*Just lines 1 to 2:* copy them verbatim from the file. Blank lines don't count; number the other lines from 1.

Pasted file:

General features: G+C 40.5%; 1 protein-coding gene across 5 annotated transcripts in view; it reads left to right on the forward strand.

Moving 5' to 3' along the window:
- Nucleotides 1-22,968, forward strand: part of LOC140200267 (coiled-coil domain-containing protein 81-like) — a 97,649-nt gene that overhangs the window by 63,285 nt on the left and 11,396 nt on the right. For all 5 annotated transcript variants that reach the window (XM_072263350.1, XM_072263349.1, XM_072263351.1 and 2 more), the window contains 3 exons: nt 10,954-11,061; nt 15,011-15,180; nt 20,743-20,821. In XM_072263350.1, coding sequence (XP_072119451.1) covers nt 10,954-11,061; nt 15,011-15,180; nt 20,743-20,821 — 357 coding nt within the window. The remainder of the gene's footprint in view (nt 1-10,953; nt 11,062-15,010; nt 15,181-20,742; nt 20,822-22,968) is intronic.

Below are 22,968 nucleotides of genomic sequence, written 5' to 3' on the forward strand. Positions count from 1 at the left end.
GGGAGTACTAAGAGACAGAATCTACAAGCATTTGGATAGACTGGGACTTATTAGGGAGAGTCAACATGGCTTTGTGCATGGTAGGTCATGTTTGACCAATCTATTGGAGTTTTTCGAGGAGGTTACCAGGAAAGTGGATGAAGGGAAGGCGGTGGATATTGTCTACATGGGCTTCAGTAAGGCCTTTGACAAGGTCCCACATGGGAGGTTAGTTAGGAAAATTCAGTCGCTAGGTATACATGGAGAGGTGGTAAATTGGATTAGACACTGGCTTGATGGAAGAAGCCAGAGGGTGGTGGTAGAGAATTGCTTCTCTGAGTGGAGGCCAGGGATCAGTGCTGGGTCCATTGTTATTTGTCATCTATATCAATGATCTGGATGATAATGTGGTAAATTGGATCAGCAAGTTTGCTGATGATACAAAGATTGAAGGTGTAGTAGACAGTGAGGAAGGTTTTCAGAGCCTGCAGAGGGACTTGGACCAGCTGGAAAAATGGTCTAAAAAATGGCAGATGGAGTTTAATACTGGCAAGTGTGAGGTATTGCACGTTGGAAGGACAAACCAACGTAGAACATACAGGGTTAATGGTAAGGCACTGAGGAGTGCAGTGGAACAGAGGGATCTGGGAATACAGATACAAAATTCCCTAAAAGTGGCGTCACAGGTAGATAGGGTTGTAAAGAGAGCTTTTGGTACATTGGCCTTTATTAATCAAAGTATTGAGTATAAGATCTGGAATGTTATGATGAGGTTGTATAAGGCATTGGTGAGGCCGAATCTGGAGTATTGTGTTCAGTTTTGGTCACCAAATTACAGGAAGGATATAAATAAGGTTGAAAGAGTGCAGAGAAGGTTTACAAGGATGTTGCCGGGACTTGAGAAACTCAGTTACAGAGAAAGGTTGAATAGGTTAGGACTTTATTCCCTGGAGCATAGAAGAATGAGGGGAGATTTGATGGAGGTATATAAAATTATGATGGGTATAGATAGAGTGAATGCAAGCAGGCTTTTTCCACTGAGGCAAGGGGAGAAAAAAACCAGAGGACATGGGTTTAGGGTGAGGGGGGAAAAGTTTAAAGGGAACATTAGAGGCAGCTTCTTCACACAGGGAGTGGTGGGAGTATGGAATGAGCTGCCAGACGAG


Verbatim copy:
General features: G+C 40.5%; 1 protein-coding gene across 5 annotated transcripts in view; it reads left to right on the forward strand.

Moving 5' to 3' along the window: